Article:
It's elegant yet understated and decidedly approachable. This is Lark.
And it's not hyperbole to say this restaurant helped shape Seattle's dining scene.
"We always envisioned really - part neighborhood restaurant, part bistro - in terms of the vibe, but with a Northwest flare," said chef/owner John Sundstrom. "That's kind of what the original Lark was all about."
Sundstrom, his wife J.M. Enos and business partner Kelly Ronan opened Lark more than 15 years ago.
A chef-owned restaurant, serving shareable small plates on Capitol Hill? Now, that's the norm. But, back in 2003 everything from the concept to the location were way out there.
"It was weird," said Sundstrom. "You didn't really go south of Madison for any reason unless you were high-tailing it back to Beacon Hill or wherever you lived. But I liked the idea of being off the beaten path for people maybe wanting to find us, and certainly we were a hit right from the beginning and very lucky to be here 15 years later."
The secret to Lark's success is part consistency (Sundstrom, Enos and Ronan still work in the restaurant every day), and part evolution. Lark moved into a new, larger space dubbed Lark 2.0 in 2014, and Sundstrom, a James Beard award-winner, continues to refine his craft in the kitchen.
"I don'f feel like my food has stayed static. I mean - there's certainly dishes that we do that are very similar to day one, but we've kept the rest [of the menu] with what's going on with food technology and with what great chefs are doing around the world," he said.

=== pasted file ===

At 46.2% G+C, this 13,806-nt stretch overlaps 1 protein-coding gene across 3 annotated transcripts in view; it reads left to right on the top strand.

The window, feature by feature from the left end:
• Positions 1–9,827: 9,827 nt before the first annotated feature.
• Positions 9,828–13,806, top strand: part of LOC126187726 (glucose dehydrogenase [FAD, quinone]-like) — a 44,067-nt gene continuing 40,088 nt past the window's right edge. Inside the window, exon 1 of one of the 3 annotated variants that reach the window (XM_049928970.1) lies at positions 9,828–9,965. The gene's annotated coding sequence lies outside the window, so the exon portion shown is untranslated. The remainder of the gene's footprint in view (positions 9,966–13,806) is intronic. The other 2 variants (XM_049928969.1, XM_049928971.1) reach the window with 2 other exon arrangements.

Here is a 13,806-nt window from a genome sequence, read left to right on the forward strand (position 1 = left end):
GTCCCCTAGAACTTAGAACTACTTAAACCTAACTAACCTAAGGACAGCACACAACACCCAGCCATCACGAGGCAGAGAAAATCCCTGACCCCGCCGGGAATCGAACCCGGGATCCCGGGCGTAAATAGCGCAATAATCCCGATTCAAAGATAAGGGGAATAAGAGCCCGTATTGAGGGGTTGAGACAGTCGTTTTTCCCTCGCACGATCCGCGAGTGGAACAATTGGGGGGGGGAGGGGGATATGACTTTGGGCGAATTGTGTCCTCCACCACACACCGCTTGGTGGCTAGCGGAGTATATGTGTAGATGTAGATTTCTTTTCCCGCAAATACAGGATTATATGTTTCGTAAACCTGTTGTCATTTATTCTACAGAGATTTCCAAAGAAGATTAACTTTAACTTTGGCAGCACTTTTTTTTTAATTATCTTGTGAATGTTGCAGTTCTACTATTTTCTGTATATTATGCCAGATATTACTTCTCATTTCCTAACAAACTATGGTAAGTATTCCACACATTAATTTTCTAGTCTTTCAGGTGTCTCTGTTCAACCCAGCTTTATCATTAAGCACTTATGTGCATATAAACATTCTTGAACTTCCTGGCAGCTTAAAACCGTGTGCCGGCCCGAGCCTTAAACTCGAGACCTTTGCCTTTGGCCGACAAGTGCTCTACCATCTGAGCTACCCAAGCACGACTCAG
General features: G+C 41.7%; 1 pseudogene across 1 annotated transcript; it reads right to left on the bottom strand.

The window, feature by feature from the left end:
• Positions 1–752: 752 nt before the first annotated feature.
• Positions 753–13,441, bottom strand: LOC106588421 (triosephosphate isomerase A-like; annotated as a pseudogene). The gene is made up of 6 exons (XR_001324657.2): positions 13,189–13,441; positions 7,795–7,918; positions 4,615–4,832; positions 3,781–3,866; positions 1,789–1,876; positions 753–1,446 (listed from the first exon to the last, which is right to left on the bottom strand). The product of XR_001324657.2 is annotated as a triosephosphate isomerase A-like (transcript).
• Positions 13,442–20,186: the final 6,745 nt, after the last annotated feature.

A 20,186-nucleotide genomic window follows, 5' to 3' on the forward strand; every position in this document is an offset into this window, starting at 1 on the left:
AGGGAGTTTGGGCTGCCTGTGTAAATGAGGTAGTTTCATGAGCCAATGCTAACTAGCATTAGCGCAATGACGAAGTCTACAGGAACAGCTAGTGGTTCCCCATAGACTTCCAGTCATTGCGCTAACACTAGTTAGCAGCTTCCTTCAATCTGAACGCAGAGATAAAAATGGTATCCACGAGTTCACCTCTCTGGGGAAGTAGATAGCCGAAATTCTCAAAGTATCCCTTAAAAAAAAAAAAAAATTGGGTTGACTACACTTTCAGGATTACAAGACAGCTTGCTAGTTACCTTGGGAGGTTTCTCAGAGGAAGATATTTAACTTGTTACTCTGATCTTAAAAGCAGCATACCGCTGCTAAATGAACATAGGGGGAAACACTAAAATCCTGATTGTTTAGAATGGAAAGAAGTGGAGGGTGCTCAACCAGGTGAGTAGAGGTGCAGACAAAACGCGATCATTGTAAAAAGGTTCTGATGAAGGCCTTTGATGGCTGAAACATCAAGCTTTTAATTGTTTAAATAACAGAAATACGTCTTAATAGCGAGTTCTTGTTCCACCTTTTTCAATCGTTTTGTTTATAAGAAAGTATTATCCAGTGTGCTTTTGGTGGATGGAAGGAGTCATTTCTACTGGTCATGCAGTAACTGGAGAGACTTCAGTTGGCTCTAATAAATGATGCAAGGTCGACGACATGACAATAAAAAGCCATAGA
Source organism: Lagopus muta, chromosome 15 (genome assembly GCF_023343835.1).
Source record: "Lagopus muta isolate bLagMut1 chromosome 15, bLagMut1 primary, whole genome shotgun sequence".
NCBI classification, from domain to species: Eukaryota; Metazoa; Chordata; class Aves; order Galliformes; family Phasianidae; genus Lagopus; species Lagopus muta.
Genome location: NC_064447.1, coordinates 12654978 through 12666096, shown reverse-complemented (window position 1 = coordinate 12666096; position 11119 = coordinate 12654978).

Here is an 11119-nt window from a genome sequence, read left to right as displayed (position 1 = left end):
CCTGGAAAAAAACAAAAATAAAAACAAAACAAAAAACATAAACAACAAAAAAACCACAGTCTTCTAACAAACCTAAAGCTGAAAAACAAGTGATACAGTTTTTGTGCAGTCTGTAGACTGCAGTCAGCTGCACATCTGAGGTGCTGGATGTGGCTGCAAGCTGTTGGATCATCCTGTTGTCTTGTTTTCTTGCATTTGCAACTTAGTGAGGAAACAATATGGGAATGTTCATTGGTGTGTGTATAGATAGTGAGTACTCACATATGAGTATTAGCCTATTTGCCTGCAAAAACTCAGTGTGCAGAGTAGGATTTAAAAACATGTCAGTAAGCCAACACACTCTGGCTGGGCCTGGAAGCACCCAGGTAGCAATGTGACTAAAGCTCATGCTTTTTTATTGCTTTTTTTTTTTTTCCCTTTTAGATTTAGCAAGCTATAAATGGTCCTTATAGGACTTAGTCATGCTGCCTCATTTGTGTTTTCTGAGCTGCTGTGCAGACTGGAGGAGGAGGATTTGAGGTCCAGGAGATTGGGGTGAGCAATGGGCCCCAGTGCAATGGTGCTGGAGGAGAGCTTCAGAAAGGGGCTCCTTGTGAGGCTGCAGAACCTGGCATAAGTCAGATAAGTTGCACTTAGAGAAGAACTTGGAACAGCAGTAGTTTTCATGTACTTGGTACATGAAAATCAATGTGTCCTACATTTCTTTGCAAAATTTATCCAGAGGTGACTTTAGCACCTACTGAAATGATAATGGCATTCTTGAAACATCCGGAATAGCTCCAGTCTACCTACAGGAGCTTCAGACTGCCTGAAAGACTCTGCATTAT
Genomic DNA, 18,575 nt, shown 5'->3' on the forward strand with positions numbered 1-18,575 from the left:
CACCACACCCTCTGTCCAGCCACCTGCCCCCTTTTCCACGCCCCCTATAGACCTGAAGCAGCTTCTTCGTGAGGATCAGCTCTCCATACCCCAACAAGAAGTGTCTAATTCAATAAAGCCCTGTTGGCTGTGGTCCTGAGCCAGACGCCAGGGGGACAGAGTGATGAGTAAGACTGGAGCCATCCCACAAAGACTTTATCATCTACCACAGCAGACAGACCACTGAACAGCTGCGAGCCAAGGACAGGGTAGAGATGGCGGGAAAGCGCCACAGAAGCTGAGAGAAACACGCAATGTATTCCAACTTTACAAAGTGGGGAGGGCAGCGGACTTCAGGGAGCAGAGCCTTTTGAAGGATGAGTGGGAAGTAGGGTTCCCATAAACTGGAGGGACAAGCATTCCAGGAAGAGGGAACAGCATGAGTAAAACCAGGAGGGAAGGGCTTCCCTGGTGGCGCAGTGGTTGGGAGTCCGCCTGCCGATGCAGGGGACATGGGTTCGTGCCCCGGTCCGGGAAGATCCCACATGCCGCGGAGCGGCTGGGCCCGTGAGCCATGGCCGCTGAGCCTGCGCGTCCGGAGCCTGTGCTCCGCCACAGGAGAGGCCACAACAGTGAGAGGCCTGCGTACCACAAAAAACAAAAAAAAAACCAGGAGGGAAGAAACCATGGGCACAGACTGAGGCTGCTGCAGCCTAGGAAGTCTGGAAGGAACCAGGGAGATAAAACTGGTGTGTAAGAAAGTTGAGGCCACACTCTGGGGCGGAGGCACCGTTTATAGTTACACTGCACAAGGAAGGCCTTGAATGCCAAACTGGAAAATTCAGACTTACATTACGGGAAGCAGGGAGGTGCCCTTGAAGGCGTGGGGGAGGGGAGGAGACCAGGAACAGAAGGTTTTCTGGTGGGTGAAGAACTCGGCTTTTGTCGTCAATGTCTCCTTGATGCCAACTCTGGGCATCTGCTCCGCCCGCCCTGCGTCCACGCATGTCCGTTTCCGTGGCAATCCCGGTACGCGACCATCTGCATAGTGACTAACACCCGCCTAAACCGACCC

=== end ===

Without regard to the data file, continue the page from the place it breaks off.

Of course, some dishes are perfect just the way they are, like the hamachi crudo, a Lark staple since the beginning. Gorgeous hamachi loin, sliced thin, served with fennel, preserved lemon and green olive.
"It's a homerun," explained Sundstrom as we sampled the dish, the fish so flavorful and delicate in almost melts in your mouth. "I'm sure we'd have people protest if we changed it or tried to take it off (the menu)."
Ultimately, it's the people who keep Sundstrom and his team going after all these years. The young cooks he trains, many of whom go on to open their own restaurants. The first-time visitors, and the regulars, who stop by for a plate of crudo or maybe a sweet treat, like the quince tarte tatin.
The quince tarte tatin is Lark's version of apple pie, or mom's apple crisp. The fruit rotates based on the season, but in this case, I was treated to quince sourced from an orchard on Shaw Island. The quince is the centerpiece of the tarte, baked upside down until golden brown, then covered with caramel sauce and topped with bits of homemade cinnamon toast crunch and creme fraiche gelato. I could eat this every day - and I mean it.
Some 15 years in Lark remains one of Seattle's quintessential restaurants. As for its place in the city's food history, well, that chapter is far from finished.
"You know - it's still evolving. I hope we'll be here in another 10-15 years to answer that question again. I think really it's just being reliable and tried and true but also still on that front edge of what's going on with food," said Sundstrom. "We're always trying to push ourselves to do better."